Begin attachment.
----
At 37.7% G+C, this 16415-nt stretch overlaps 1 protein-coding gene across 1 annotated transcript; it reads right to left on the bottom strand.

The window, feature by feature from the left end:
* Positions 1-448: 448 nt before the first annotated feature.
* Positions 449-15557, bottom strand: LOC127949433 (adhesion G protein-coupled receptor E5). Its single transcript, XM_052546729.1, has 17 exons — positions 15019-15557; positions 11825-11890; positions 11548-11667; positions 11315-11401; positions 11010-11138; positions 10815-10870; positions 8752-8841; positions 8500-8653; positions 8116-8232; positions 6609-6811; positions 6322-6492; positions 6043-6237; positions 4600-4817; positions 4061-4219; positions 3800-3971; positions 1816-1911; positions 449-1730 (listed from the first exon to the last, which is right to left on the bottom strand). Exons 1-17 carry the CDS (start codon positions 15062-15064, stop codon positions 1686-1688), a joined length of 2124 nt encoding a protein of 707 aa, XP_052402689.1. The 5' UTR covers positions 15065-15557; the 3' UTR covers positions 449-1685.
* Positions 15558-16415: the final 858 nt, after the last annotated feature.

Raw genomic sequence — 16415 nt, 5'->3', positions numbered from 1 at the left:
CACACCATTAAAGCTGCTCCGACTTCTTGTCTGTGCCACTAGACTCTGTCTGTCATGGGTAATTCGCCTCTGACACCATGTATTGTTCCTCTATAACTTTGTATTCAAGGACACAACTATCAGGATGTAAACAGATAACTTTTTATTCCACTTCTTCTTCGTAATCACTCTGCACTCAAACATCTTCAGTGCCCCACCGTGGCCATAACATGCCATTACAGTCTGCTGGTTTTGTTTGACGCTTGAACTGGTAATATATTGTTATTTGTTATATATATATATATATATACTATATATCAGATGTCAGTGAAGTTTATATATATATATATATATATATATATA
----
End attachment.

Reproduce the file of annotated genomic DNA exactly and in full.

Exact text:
At 37.7% G+C, this 16415-nt stretch overlaps 1 protein-coding gene across 1 annotated transcript; it reads right to left on the bottom strand.

The window, feature by feature from the left end:
* Positions 1-448: 448 nt before the first annotated feature.
* Positions 449-15557, bottom strand: LOC127949433 (adhesion G protein-coupled receptor E5). Its single transcript, XM_052546729.1, has 17 exons — positions 15019-15557; positions 11825-11890; positions 11548-11667; positions 11315-11401; positions 11010-11138; positions 10815-10870; positions 8752-8841; positions 8500-8653; positions 8116-8232; positions 6609-6811; positions 6322-6492; positions 6043-6237; positions 4600-4817; positions 4061-4219; positions 3800-3971; positions 1816-1911; positions 449-1730 (listed from the first exon to the last, which is right to left on the bottom strand). Exons 1-17 carry the CDS (start codon positions 15062-15064, stop codon positions 1686-1688), a joined length of 2124 nt encoding a protein of 707 aa, XP_052402689.1. The 5' UTR covers positions 15065-15557; the 3' UTR covers positions 449-1685.
* Positions 15558-16415: the final 858 nt, after the last annotated feature.

Raw genomic sequence — 16415 nt, 5'->3', positions numbered from 1 at the left:
CACACCATTAAAGCTGCTCCGACTTCTTGTCTGTGCCACTAGACTCTGTCTGTCATGGGTAATTCGCCTCTGACACCATGTATTGTTCCTCTATAACTTTGTATTCAAGGACACAACTATCAGGATGTAAACAGATAACTTTTTATTCCACTTCTTCTTCGTAATCACTCTGCACTCAAACATCTTCAGTGCCCCACCGTGGCCATAACATGCCATTACAGTCTGCTGGTTTTGTTTGACGCTTGAACTGGTAATATATTGTTATTTGTTATATATATATATATATATACTATATATCAGATGTCAGTGAAGTTTATATATATATATATATATATATATATA